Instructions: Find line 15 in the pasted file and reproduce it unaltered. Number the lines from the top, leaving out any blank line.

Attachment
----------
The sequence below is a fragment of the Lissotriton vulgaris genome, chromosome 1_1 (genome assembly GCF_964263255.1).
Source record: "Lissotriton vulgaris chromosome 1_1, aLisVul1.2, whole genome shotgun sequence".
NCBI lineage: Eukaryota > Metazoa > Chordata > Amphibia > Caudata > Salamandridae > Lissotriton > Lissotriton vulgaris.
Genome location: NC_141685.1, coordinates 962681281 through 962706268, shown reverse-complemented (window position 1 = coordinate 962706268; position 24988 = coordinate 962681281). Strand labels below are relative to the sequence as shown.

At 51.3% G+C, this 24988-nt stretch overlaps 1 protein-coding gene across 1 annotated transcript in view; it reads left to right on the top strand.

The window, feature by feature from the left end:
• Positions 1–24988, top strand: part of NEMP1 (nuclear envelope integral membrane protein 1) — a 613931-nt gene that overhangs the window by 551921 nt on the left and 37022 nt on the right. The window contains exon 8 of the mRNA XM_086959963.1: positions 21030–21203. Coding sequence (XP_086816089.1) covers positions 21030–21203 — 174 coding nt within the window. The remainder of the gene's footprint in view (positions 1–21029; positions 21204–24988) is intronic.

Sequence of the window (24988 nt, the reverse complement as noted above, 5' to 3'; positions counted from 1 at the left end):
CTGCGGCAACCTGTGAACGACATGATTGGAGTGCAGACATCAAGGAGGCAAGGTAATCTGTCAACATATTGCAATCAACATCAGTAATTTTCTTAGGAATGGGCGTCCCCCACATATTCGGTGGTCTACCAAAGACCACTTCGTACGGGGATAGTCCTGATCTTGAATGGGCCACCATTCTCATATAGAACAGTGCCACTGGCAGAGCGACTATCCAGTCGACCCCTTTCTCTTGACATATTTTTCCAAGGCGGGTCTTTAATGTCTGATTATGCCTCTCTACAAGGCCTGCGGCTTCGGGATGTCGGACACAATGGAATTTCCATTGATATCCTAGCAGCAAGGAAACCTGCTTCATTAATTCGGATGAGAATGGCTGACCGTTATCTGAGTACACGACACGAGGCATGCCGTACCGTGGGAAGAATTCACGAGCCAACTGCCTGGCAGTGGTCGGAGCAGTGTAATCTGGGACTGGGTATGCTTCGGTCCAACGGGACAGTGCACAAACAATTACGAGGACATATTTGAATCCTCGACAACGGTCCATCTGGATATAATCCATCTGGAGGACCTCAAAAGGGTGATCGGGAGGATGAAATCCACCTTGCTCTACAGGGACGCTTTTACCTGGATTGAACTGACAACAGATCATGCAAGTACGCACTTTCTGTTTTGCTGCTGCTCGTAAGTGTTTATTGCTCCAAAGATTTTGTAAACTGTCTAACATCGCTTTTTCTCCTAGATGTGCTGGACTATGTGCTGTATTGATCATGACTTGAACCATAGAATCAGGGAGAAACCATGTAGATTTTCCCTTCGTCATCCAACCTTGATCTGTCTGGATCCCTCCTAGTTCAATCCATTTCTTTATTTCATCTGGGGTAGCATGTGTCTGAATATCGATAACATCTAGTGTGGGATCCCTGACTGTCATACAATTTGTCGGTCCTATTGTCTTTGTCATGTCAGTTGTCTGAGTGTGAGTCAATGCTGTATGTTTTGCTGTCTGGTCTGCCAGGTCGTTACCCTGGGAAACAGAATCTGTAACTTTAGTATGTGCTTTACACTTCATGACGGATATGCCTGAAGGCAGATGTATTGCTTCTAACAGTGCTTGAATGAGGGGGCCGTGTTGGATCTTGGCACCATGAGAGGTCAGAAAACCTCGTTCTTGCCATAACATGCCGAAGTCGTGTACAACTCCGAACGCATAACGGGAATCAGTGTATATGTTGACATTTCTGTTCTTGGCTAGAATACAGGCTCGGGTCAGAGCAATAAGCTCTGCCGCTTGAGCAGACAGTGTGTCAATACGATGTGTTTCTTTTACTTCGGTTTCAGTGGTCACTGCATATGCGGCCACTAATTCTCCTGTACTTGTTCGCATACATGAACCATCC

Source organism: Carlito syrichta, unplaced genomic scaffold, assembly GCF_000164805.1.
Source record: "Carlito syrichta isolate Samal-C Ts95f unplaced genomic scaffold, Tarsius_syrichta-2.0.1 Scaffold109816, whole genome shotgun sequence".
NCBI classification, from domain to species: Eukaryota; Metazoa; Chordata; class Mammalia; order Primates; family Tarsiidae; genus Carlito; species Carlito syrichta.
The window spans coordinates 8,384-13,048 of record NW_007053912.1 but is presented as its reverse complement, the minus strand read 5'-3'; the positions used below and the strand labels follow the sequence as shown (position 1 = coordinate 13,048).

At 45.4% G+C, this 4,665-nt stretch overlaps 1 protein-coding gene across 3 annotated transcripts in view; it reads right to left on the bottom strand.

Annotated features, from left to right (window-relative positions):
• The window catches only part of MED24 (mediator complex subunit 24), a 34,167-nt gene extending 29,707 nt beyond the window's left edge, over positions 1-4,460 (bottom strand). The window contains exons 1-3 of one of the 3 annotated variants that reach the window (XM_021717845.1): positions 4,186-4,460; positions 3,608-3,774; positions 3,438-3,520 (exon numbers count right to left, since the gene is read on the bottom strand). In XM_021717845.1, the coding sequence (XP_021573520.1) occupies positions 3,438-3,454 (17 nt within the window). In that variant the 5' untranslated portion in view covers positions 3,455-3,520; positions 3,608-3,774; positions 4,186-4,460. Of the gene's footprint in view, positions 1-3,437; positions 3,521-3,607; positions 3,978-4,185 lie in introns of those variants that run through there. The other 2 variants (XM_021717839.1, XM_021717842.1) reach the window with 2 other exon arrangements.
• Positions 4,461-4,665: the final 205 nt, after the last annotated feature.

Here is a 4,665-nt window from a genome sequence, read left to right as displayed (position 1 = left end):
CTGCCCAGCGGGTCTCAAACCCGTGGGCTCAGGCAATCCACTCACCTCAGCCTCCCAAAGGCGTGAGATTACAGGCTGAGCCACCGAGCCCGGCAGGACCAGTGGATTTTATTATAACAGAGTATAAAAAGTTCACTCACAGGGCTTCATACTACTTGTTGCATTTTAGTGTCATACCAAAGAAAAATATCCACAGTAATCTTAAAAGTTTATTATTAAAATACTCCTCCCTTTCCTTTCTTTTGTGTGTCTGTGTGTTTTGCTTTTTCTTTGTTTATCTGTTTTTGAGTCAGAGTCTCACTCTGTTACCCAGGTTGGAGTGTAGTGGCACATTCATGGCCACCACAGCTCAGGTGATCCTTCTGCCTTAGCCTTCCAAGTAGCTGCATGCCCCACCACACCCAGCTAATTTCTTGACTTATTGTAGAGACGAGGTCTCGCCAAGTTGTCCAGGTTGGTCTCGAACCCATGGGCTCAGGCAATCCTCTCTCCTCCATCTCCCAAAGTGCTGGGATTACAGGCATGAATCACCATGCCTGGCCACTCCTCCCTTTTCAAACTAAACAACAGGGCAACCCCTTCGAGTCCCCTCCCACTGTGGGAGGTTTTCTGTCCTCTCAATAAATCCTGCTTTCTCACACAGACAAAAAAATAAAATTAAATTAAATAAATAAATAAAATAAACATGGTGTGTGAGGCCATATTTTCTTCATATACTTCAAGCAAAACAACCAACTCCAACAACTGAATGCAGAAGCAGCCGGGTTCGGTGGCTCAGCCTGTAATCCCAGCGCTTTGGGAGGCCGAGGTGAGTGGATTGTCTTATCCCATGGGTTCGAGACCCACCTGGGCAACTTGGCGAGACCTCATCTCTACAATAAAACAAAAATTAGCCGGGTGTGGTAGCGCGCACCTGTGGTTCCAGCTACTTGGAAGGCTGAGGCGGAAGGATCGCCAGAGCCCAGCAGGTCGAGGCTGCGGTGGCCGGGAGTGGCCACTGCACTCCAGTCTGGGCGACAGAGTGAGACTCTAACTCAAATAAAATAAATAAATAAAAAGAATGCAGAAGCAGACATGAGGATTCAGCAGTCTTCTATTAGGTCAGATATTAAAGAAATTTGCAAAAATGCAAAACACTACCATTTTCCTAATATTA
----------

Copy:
Annotated features, from left to right (window-relative positions):